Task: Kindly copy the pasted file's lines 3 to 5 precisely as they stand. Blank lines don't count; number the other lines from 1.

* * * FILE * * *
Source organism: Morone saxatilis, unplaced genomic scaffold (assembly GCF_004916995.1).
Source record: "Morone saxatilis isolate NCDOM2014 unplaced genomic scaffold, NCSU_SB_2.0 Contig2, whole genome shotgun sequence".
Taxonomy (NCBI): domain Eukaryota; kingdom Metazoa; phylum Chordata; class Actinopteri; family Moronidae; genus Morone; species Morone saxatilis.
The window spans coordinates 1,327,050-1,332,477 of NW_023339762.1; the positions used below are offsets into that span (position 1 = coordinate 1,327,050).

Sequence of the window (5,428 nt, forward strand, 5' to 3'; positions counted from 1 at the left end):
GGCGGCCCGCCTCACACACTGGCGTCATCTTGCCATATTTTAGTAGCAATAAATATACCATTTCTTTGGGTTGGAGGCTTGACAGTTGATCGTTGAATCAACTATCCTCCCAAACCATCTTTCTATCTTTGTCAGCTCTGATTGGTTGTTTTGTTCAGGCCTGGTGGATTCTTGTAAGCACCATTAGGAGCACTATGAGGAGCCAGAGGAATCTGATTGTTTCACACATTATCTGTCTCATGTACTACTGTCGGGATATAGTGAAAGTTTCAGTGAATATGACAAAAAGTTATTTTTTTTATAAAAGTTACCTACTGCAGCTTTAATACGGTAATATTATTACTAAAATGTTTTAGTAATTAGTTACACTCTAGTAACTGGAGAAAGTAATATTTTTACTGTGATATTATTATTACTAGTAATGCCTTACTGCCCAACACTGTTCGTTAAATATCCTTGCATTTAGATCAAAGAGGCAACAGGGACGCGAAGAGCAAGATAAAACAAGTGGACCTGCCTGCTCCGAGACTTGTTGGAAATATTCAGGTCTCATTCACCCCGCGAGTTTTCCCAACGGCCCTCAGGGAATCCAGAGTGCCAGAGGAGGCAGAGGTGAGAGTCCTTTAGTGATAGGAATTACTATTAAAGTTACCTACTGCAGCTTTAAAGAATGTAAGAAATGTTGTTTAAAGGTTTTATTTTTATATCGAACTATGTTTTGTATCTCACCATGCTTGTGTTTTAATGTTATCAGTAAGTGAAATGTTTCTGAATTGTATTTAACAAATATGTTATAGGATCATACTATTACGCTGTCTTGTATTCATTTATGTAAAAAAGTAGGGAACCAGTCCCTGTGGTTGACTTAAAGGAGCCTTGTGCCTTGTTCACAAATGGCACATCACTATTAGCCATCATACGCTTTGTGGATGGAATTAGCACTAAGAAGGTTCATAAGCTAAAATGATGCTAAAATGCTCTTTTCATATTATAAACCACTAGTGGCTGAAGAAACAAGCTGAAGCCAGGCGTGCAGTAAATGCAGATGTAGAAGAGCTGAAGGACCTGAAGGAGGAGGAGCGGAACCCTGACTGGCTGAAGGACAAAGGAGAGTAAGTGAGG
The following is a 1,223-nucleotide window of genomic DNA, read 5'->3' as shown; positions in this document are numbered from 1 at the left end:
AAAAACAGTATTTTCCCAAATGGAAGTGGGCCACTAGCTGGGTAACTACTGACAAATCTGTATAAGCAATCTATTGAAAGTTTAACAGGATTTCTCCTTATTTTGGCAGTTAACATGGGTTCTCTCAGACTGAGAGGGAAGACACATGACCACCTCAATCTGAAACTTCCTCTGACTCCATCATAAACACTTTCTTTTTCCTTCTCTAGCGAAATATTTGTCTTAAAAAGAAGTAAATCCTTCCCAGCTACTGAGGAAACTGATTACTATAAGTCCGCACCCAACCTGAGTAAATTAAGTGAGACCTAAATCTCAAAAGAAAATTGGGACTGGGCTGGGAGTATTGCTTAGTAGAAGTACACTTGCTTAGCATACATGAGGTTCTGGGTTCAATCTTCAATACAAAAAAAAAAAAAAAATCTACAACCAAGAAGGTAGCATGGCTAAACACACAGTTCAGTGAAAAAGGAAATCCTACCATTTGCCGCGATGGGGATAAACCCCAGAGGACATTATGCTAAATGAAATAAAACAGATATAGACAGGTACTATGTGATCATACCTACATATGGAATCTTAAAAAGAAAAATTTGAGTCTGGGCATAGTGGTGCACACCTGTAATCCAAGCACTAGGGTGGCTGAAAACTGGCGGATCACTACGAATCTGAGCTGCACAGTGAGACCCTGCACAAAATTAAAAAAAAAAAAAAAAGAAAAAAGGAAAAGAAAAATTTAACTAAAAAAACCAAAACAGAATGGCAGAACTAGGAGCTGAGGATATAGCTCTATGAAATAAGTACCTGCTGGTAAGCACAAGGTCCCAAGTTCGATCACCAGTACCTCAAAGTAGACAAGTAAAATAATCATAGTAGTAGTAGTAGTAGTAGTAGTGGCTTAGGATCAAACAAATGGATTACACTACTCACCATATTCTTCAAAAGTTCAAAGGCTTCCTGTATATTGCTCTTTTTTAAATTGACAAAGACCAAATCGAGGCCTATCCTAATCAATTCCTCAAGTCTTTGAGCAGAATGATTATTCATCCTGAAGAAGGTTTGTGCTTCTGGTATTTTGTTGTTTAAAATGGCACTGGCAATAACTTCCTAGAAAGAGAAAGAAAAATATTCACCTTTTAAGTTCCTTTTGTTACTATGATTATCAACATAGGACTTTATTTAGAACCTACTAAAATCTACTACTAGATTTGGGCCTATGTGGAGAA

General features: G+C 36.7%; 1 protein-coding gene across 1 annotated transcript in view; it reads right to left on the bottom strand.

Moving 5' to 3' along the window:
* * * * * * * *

Taxonomy (NCBI): domain Eukaryota; kingdom Metazoa; phylum Chordata; class Actinopteri; family Moronidae; genus Morone; species Morone saxatilis.
The window spans coordinates 1,327,050-1,332,477 of NW_023339762.1; the positions used below are offsets into that span (position 1 = coordinate 1,327,050).

Sequence of the window (5,428 nt, forward strand, 5' to 3'; positions counted from 1 at the left end):